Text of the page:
Both of us are European—French/Corsican, Italian, and Greek— in the full sense of the word: Mediterranean. We grew up literally surrounded by a “sea of culture.” We have been submerged in so much art, architecture and design. We also have access to European craftsmanship and artisans. Most of the companies that we showcase are European or International.
Our Turn Key concept came to answer today’s needs of our clients: the design world has changed: instant gratification, internet sales, and new access to resources made us realized, that waiting for the completion of the design of a home for sometimes over a year, was not satisfying and even frustrating. For these reasons, we work with companies that have a quick ship program. In addition, we own a 10,000 square feet warehouse full of lighting, furniture, rugs … Our expertise as stagers allows us to furnish and style a complete home in little as two weeks.
You have an impressive stable of artists providing paintings and photographs for your clients and they are featured on the walls of your shop. How do you find them and what do you look for?
G & C: We work with art curators, as well as established or upcoming fine artists. We also travel extensively and attend international shows where we can source new art.
When you design, how important are collaborations with artists, furniture makers, and other designers such as lighting or fabric and rug specialists?
G & C: It is absolutely essential. The collaboration with artisans and craftsman further inspires our design work. Meeting with a glass blower, a weaver, a woodworker, a metalsmith is so fulfilling and opens up so many horizons. These moments are the one that makes us create further than the selection of a piece of furniture. Understanding how a piece is made and who makes it, the story of this person, is indirectly giving soul to a home.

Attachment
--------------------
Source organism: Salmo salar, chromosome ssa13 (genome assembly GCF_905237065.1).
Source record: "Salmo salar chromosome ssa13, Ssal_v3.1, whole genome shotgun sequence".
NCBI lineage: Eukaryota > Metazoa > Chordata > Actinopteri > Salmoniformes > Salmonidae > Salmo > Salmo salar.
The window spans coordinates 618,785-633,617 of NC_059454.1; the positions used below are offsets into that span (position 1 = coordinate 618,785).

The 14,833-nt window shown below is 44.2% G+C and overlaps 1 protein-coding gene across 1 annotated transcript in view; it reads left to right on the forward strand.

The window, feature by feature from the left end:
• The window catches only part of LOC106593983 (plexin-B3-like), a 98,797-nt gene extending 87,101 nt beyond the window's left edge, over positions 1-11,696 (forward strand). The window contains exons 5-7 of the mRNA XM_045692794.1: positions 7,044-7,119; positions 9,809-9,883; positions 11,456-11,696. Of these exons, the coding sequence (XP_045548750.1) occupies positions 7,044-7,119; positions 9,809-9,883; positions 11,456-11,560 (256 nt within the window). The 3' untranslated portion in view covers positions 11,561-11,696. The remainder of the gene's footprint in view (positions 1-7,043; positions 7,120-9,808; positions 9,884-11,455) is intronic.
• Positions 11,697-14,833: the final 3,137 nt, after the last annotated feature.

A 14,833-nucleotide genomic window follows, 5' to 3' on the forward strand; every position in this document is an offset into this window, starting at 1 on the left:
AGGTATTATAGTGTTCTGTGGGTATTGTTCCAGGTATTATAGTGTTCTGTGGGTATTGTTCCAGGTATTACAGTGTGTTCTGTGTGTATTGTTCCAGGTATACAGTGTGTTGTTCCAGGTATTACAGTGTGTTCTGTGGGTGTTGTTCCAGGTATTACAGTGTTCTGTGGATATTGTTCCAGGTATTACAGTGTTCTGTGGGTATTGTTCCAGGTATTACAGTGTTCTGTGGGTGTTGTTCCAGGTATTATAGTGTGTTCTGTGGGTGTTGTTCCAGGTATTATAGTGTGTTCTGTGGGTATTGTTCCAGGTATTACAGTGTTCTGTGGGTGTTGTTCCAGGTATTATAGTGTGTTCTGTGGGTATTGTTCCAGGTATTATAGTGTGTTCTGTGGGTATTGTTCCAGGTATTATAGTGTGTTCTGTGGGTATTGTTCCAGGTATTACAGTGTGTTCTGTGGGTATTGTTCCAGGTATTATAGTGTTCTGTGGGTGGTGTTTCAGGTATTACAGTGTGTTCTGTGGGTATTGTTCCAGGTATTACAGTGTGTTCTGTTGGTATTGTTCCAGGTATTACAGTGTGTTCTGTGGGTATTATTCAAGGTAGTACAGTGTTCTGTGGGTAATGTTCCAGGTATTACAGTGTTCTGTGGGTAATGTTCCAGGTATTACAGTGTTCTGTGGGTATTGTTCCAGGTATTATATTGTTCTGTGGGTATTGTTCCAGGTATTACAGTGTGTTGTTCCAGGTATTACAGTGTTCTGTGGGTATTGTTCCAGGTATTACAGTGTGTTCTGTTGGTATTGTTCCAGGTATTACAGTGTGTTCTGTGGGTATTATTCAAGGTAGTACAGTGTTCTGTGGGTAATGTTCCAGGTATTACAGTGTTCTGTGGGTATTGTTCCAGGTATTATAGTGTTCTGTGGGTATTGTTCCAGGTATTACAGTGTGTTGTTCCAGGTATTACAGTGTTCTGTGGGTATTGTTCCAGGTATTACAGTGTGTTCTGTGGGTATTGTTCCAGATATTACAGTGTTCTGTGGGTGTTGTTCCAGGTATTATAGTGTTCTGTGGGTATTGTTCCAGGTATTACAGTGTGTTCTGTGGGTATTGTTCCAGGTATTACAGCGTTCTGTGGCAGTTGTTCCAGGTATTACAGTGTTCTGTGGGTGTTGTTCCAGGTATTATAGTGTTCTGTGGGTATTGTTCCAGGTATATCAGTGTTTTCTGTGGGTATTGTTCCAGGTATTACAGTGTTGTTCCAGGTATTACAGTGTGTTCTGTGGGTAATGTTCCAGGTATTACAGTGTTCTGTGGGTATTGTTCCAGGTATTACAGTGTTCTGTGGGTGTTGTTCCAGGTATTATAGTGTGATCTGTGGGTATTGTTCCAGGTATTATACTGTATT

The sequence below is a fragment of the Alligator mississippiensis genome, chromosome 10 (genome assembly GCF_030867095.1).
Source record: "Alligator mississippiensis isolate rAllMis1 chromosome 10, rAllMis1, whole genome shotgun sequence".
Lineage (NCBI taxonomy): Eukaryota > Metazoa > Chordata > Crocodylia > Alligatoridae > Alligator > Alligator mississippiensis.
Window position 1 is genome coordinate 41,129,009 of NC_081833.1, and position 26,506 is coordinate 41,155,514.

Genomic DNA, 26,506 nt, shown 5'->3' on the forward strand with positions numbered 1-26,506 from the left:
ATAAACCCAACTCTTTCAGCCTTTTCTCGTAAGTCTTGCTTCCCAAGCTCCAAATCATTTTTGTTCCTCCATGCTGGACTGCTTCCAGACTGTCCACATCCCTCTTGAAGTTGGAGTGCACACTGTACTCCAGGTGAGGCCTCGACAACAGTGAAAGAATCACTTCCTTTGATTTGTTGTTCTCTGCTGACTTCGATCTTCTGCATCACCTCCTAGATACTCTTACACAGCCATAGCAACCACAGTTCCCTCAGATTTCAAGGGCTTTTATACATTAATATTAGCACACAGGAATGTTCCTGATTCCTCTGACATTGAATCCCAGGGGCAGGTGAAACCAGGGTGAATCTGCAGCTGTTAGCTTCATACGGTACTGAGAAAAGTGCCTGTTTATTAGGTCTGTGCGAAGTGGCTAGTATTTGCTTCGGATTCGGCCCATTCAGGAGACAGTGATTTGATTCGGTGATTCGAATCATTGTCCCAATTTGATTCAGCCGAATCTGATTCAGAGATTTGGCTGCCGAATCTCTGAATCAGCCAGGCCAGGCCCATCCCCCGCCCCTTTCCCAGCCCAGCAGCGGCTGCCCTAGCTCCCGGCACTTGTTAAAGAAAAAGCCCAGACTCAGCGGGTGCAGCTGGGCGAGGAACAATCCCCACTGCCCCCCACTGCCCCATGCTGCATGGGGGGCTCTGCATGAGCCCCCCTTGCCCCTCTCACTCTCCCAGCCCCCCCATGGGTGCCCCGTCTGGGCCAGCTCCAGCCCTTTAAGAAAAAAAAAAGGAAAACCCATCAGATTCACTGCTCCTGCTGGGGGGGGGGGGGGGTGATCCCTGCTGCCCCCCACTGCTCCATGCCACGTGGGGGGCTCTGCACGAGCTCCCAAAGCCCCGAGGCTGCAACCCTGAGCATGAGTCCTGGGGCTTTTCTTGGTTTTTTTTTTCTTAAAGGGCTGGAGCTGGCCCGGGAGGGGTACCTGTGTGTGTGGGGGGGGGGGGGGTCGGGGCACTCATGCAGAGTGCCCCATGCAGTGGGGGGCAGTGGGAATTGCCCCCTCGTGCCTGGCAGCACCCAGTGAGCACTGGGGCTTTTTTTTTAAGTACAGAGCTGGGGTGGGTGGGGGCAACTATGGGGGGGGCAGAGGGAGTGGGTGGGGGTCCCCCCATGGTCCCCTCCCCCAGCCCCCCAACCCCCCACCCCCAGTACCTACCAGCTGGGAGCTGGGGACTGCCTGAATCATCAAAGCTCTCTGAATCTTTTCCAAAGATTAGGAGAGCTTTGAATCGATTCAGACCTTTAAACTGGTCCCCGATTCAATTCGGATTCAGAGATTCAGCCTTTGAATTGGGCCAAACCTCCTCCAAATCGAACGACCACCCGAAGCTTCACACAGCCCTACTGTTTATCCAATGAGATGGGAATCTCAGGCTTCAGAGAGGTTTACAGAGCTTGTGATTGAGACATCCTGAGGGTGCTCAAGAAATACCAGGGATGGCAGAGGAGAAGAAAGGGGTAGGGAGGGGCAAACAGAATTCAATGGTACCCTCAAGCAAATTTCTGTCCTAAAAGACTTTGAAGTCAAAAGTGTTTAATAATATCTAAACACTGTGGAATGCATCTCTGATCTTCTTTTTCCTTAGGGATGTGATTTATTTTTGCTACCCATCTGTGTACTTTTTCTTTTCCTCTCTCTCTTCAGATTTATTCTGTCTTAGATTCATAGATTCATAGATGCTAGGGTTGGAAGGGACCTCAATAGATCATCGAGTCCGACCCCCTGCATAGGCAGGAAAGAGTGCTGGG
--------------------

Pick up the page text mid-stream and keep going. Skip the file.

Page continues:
What is your philosophy about the use of color when designing rooms for a residence? Where do you begin? What is your process?
G & C: We mostly set our color palette from art. Colors derive either from a painting the client already has in their possession, or we show them selections or “color stories” for selection. Then we will study the space for light and shadows and fine-tune our selection. We like a clean and timeless design and are privileging furniture and lights with pure lines that allow the unobstructed mind to rest and appreciate the surroundings and settings.
What is the most fulfilling part of what you do? And the least?
G & C: In addition to the collaboration with artisans and craftsman mentioned previously the most fulfilling part is the reveal. To see the “dream” that we have helped the client build become a reality. Sometimes our clients even cried because they are so happy and don’t recognize the space. It is a gift to watch.
The least fulfilling part can be working with clients who are unsure of what they want us to do. They have clearly hired us because they trusted us and liked our design aesthetics, but they aren’t willing to let go or are getting influenced by friends or family. It is a challenge to achieve the design they imagine if they are not willing to let us do the work, and/or keep changing their mind.
What has the response been from the Litchfield County community since you opened the shop?
G & C: Everyone that has visited our new store has been most gracious and encouraging of our designs. They have also commented that it is quite different and more modern than other designers and home furnishing stores in the area, which we are encouraged to hear. We have also embraced our location in Washington Depot as it has an incredibly artistic community.
What are your goals, hopes, and plans for the future of Mis en Scene Home?
G & C: We are in the process of creating a collection of Mis en Scene signature homes, redesigned and fully furnished, ready to enjoy. Our concept is to provide Turn Key houses that reflects our passion for art and clean design and architecture where the buyers will come only with their “toothbrush.”
Hours are Monday to Saturday, 10 am to 5 pm, and
Sunday by appointment.
Mis en Scene Home
2 Green Hill Road